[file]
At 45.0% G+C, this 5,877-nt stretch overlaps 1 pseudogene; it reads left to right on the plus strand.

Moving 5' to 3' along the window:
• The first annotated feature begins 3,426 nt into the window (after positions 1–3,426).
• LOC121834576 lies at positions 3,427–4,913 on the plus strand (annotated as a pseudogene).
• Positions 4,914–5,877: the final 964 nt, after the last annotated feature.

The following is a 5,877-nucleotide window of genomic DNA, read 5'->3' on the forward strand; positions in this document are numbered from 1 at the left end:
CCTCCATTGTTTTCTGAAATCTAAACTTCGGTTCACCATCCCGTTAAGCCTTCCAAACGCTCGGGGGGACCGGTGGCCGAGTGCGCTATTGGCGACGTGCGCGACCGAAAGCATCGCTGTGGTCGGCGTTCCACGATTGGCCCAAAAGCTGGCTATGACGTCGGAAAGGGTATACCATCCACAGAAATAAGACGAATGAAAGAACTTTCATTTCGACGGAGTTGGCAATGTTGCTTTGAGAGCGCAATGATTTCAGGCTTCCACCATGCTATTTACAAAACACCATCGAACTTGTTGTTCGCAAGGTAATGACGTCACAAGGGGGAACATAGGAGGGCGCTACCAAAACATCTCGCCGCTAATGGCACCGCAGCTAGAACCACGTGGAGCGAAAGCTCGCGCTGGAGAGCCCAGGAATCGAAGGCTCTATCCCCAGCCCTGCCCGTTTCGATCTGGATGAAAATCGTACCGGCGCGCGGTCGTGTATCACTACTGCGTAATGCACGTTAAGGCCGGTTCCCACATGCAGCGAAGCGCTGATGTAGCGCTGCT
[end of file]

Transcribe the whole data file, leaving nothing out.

At 45.0% G+C, this 5,877-nt stretch overlaps 1 pseudogene; it reads left to right on the plus strand.

Moving 5' to 3' along the window:
• The first annotated feature begins 3,426 nt into the window (after positions 1–3,426).
• LOC121834576 lies at positions 3,427–4,913 on the plus strand (annotated as a pseudogene).
• Positions 4,914–5,877: the final 964 nt, after the last annotated feature.

The following is a 5,877-nucleotide window of genomic DNA, read 5'->3' on the forward strand; positions in this document are numbered from 1 at the left end:
CCTCCATTGTTTTCTGAAATCTAAACTTCGGTTCACCATCCCGTTAAGCCTTCCAAACGCTCGGGGGGACCGGTGGCCGAGTGCGCTATTGGCGACGTGCGCGACCGAAAGCATCGCTGTGGTCGGCGTTCCACGATTGGCCCAAAAGCTGGCTATGACGTCGGAAAGGGTATACCATCCACAGAAATAAGACGAATGAAAGAACTTTCATTTCGACGGAGTTGGCAATGTTGCTTTGAGAGCGCAATGATTTCAGGCTTCCACCATGCTATTTACAAAACACCATCGAACTTGTTGTTCGCAAGGTAATGACGTCACAAGGGGGAACATAGGAGGGCGCTACCAAAACATCTCGCCGCTAATGGCACCGCAGCTAGAACCACGTGGAGCGAAAGCTCGCGCTGGAGAGCCCAGGAATCGAAGGCTCTATCCCCAGCCCTGCCCGTTTCGATCTGGATGAAAATCGTACCGGCGCGCGGTCGTGTATCACTACTGCGTAATGCACGTTAAGGCCGGTTCCCACATGCAGCGAAGCGCTGATGTAGCGCTGCT